Wherever You Are, That's The Place to Be
"Whenever you say something is 'brilliant,' and I have to see it -- Dad, then I know I am in for it." Oh, the shame of being raised the daughter of a recovering academic -- and a pop culture historian to boot. My daughter, now joined by my wife, have been dragged through some of the weirdest encounters with media imaginable, from grade Z horror of the early '70s to anti-Communist comic books of the '50s, underground zines of the '60s to radio serials of the '40s. When it comes to American pop culture, I am an unrepentant intellectual slut.
"What the hell?" has been my family's customary response to entering the living room and seeing what I have running through the DVD player now. "Next time you are telling your readers about us, let them know they have no idea how weird it is to live with you," my wife says.
"And that you never put the leftovers away after you wash the dishes."
Done. She gets a freebie for her many cameos in these columns.
I really thought that the family viewing of the brilliant ("ugh, Dad!") high school comedy "Fast Times at Ridgemont High" would go over better than it did. I was trying to direct them to Sean Penn's transcendent ("watch the adjectives, honey") acting and Mike Damone's rules for dealing with women. All they saw was that Phoebe Cates and Jennifer Jason Leigh got topless. "Is this why you like the movie?" they ask.
As for the greasy, self-styled lothario Mike Damone and his five tips for dating. One of them is a credo for the future of mobile apps. He advises his friend "Rat": "Act like wherever you are, that's the place to be." He turns to the vast emptiness of the local shopping mall, face lit with enthusiasm and says, "Isn't this great?"
It is through embellishing place and time that mobile has the capacity to transcend digital media as we have known it and genuinely dazzle us. On the smallest of scales, GPS directions do this. A well-executed QR code or SMS keyword can do it. Knitting together the physical environment and the decades of digital content we have already created online is the promise of mobility. We need to think like Mike Damone. Wherever you are, how do we make it great?
The other night I had the opportunity to moderate a panel at Mobile Monday in Philadelphia, where I met a number of developer start-ups in the Philly area, all working on fascinating projects, from apps that helped do instant follow-ups on leads you meet at events to pro athlete trading cards in the form of apps. It's energizing to see the ways in which mobility is sparking creativity. We really are seeing an innovation explosion now that mobile technology makes it possible to reimagine the possibilities for experiences in any place and any context.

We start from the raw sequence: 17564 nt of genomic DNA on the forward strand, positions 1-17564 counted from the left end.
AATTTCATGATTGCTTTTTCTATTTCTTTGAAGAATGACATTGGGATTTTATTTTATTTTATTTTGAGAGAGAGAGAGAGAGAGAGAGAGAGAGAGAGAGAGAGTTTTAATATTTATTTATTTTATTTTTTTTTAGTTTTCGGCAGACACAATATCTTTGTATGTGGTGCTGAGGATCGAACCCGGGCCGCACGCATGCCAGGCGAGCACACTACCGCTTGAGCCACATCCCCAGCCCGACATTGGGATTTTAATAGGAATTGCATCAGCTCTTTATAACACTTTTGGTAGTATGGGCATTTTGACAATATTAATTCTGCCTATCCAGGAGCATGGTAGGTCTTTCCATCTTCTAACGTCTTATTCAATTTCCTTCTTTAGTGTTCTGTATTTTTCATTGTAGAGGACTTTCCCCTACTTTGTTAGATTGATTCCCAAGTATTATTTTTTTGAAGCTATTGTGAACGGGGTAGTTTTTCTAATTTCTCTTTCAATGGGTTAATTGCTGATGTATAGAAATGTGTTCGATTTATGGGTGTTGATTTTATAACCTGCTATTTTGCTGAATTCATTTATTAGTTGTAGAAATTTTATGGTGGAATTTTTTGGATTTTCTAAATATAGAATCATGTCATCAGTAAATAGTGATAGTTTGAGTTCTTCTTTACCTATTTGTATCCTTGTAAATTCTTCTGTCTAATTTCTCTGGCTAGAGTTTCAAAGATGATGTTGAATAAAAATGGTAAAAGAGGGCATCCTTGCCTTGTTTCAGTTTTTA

One company, Invictus, showed me its app for the Philadelphia Zoo. Generally it is a colorful but still modest augmentation play. It offered a GPS-enabled map to the park, info on all of the animals, social media tie-ins etc. It is a great first effort made on a limited budget, the kind of app that makes the imagination fly into the possibilities for how version 2 or 3 could turn a physical location into a theme park through mobile augmentation.
For example, what if you could hold the smartphone or tablet in front of you and let it guide you through touchpoints along the paths? Pop-up prompts would tap through to background on the animals with audio or video. You could use the camera to let your kids collect images of the animals, then upload and share them so subsequent visitors can see galleries of user-made images. Audio tours could be triggered by GPS coordinates.
And by the way, this hunger for augmenting place goes way back. Invictus' Philly Zoo app took me back to childhood in the New York Metro area, where the Bronx Zoo's big come-on for kids was a plastic key that unlocked audio commentary at the various zoo exhibits. In the mid-1960s, this what passed for multimedia magic. It entranced me as a kid and became the main reason I begged to go there. It was essentially the stuff of augmented reality -- embellishing a physical experience with rudimentary media tools.
Media traditionally have been focused on pushing content to a fairly limited range of predictable situations and use cases: drive time, breakfast or commute with a newspaper, prime-time living room TV. The forms these media take generally acknowledge and are shaped by those contexts of reception. In a world where media contexts are fully fluid, then the models for imagining and making new media are flipped. Now we don't just push the same media out into every nook and cranny. The real promise here is not in distribution, but in contextual innovation. We start with the place, the situation and imagine how all kinds of media can make the experience richer. How can any moment and place be turned into a theme park?
The engines of creativity are just ramping up as we start to ponder the difference between "mobile," which we have tended to see as an extension of digital as we have known it, to "mobility," or a richer sense of consumers' place and context -- and how we can address them as they move through the times and spaces of their day.
Or as Mike Damone would say, "Isn't this great?"
Well, unless you get caught in my living room, which according to my family is a pop culture nightmare.
"Dad, what the hell?"
"Felix the Cat silent cartoons from the 1920s. Did you know that Felix the Cat was the most popular cartoon character of that decade?"
"Really good to know Dad. Thanks. This from the guy who says he doesn't understand SpongeBob Squarepants."
"Yeah, there's something not quite right with that guy."
Apparently, in the context of my home, in that place, in that moment, I just said something very funny, because my daughter can't stop laughing.